Tax-favored accounts like IRAs, 401(k)s, and similar plans are essential for those who want to become ultimate retirement savers. To truly max out all of your retirement saving opportunities, it takes more money than you might think -- but those who have the financial resources to make it work can build up their savings quickly. And at the same time, turbocharged retirement saving can also dramatically lower your taxes.

The IRS just announced the 2019 contribution limits on popular retirement savings vehicles, and just about all of them will go up compared to 2018 levels. Below, you'll get your guide to using these accounts to their fullest, along with other helpful information you should know in order to make the most of your retirement savings.

Glass jar with green sticky labeled Retirement, with cash inside, next to a calculator.

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A nice boost to IRA contributions

Everyone has access to IRAs, and the federal government is letting people save $500 more in IRAs during 2019. The IRA contribution limit is set to go up to $6,000 for those who are younger than 50 and $7,000 for those 50 or older, up from $5,500 and $6,500, respectively, in 2018.

There are two types of IRAs, but those whose incomes are too high can get locked out of one of those options. Roth IRA contributions phase out entirely if your income climbs above set limits. In addition, even though there's never any limit on the ability to make a traditional IRA contribution, you won't necessarily be able to deduct the amount of your contribution. If your income is too high, and you or a spouse has access to a retirement plan at work, then deductions can be reduced or eliminated. Even with those caveats, getting to save more in an IRA is good news for those looking for ultimate flexibility in their retirement investing.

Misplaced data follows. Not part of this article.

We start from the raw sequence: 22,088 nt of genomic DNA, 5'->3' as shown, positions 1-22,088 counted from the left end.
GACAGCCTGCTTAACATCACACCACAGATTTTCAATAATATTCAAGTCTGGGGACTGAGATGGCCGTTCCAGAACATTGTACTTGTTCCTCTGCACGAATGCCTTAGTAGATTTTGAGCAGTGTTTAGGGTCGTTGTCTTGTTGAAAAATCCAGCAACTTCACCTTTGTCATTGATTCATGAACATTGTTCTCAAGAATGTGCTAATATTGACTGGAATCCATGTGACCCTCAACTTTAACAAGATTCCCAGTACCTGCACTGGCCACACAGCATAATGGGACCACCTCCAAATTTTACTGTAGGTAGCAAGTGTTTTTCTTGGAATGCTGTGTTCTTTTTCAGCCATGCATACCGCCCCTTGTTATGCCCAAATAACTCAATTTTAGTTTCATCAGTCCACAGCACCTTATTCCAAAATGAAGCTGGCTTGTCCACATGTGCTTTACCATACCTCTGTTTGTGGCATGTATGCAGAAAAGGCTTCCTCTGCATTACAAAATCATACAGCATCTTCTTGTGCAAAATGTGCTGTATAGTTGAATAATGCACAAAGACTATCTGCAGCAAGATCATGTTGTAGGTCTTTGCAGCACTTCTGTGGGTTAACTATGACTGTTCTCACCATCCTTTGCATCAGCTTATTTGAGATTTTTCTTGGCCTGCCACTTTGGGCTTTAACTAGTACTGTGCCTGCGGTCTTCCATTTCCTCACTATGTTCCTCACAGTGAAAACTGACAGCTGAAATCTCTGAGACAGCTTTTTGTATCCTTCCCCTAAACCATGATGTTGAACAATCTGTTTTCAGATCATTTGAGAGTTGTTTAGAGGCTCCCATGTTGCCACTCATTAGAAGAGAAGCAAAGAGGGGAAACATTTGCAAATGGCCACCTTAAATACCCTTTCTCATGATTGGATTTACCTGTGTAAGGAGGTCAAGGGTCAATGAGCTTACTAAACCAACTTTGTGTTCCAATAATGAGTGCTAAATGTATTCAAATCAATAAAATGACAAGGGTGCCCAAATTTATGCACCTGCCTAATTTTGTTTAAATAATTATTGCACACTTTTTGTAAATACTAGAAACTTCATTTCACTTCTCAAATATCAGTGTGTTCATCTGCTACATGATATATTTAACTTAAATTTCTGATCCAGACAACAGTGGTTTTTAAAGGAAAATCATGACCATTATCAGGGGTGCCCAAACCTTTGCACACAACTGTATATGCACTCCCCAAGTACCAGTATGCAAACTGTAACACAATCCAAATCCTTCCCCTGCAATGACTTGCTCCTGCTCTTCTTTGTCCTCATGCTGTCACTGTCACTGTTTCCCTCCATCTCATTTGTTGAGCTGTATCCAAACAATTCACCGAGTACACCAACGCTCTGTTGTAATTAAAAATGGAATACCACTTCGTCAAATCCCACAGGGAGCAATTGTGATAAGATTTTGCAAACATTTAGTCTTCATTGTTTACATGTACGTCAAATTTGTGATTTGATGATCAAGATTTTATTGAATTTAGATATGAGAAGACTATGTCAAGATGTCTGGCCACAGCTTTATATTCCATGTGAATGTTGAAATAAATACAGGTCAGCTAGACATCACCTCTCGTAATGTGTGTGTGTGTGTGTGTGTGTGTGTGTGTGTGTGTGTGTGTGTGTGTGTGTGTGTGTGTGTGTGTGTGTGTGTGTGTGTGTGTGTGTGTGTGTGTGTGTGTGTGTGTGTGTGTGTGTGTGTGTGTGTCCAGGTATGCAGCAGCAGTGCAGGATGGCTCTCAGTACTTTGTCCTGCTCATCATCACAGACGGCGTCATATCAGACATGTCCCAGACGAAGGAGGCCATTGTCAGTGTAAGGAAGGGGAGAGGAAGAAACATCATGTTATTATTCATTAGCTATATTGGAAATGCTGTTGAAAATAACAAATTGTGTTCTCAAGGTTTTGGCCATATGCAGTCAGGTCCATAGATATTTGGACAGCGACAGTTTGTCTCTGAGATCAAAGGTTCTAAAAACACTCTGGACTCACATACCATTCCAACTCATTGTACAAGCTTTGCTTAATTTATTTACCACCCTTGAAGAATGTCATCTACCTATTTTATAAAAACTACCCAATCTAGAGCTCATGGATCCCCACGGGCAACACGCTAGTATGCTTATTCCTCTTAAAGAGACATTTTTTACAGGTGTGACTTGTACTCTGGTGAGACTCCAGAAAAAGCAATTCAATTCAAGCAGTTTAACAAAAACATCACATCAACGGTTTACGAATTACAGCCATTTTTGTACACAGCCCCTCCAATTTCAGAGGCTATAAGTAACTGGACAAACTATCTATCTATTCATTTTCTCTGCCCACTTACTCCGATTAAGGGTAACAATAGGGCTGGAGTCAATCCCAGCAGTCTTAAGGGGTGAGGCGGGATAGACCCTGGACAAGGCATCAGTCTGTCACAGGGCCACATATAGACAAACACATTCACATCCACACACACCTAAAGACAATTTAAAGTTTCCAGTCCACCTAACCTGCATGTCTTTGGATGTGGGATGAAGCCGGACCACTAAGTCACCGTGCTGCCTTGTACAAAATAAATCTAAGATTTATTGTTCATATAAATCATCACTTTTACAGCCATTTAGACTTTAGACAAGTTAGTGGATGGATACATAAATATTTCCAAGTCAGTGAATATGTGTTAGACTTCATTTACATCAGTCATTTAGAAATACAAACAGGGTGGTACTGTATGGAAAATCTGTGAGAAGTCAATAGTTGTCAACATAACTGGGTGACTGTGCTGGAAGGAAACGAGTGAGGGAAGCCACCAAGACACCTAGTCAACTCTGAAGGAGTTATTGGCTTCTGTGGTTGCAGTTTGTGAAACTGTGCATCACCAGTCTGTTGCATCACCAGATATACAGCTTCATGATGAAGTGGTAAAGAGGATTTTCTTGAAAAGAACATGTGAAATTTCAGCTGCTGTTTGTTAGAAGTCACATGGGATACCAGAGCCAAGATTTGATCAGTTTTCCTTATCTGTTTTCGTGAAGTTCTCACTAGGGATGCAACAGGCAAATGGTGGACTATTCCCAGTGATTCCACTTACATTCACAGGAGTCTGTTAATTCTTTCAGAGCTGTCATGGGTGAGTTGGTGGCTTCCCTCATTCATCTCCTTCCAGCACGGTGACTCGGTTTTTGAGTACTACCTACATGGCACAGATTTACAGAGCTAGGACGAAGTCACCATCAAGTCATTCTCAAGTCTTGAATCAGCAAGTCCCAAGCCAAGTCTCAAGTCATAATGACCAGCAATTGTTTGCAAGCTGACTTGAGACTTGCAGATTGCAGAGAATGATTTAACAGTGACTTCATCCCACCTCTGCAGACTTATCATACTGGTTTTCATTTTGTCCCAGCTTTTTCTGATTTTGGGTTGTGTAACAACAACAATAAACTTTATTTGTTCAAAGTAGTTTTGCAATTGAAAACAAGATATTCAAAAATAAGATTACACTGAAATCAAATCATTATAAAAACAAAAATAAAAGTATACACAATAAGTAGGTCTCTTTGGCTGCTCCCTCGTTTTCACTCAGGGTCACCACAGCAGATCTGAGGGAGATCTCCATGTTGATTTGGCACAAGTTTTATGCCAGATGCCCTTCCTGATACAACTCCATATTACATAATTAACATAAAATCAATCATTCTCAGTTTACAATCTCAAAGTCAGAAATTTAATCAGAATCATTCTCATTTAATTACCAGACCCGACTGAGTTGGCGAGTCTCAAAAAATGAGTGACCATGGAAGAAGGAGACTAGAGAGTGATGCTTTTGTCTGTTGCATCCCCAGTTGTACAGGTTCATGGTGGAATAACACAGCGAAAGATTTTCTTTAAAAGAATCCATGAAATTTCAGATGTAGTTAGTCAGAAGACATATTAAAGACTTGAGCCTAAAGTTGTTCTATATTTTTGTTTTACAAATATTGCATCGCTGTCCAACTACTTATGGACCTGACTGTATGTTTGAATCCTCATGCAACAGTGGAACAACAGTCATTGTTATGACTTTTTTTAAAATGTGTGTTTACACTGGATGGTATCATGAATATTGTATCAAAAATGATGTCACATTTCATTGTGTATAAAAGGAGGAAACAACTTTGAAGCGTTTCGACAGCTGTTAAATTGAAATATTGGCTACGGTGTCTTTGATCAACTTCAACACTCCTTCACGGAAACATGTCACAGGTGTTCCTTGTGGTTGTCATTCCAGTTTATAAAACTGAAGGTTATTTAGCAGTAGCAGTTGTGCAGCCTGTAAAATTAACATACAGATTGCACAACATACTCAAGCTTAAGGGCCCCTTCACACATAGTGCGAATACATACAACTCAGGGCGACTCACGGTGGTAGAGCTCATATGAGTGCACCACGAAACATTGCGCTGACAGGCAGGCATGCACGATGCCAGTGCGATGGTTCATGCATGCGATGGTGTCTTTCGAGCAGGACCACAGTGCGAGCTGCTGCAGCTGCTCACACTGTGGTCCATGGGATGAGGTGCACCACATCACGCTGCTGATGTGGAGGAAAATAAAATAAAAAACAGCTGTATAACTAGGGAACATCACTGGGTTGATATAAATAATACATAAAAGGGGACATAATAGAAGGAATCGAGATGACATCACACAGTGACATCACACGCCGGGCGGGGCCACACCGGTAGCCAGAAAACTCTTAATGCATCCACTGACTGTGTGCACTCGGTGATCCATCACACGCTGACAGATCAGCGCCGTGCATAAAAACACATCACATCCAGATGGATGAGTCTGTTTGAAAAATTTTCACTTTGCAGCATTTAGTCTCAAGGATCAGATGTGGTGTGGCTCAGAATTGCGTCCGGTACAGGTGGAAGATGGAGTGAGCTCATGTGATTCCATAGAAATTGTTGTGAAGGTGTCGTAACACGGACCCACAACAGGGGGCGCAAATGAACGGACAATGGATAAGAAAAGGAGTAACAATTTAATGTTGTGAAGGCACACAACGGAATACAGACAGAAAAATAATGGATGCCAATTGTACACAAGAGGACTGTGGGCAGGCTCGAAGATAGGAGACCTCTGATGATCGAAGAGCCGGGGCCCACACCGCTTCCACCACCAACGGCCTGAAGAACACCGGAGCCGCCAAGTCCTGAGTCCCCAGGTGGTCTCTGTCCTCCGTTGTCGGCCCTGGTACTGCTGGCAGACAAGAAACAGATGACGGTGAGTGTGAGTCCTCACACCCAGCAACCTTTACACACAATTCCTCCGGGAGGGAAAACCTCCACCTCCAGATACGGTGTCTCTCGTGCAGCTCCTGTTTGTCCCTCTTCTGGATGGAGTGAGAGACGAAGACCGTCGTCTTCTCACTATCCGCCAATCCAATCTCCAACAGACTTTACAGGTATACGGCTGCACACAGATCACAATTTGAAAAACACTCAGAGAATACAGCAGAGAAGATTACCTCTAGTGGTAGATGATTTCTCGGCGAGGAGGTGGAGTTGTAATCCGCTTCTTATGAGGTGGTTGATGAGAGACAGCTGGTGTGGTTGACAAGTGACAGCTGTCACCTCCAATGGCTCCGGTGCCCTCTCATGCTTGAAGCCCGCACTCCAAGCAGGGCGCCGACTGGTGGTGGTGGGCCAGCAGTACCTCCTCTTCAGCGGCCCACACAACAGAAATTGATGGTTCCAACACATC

401(k)s let you save more, too

Those who work for employers that offer 401(k) plans will also enjoy higher contribution limits in 2019. Those younger than 50 will be able to contribute $19,000, while those 50 or older will be able to put $25,000 into a 401(k) or similar plan. Those figures are both $500 higher than they were for 2018.

The same figures apply to 403(b) and 457 plans that are offered by different types of employers, but some employer-sponsored retirement arrangements have different limits. For instance, SIMPLE IRAs have a $13,000 contribution limit in 2019 for those younger than 50 -- up $500 from 2018 levels -- with an extra $3,000 available for those 50 or older. Many taxpayers will find that they can make contributions both to an employer retirement plan and a personal IRA, doubling up on tax savings.

A big boost for self-employed workers

The limits above on 401(k)s apply to employee contributions. But those who are considered to be employers have much higher limits, and for those who are self-employed, using a solo 401(k) or similar arrangement opens the door to much larger contributions.

In 2019, the total limits on employer and employee contributions will rise by $1,000 from 2018 levels. That means those younger than 50 will be able to set aside a total of $56,000 in 2019, while those 50 or older get to save $62,000. However, most such arrangements put additional limits in place based on a percentage of your compensation, so self-employed business owners will typically need to make somewhere between $225,000 and $300,000 in order to take full advantage of the contribution limit.

Save for retirement healthcare expenses

Finally, many people recommend using health savings accounts to save for retirement. These accounts allow for both tax-deductible contributions and tax-free withdrawals for use in paying qualified medical expenses, a valuable double benefit that's hard to match anywhere else.

For those who are eligible for health savings accounts, 2019 limits will be $3,500 for those with single coverage and $7,000 for family coverage, up $50 and $100, respectively, from their most recent 2018 limits. Those who are 55 or older get to set aside an extra $1,000.

A big boost to your retirement savings

When you add all these limits up, finding anywhere from $65,500 to $76,000 in order to max out your retirement savings is a clear challenge for most people. If you're in a good enough financial position to take full advantage of these opportunities, though, then maxing out your retirement savings could make a huge difference to your long-term financial security.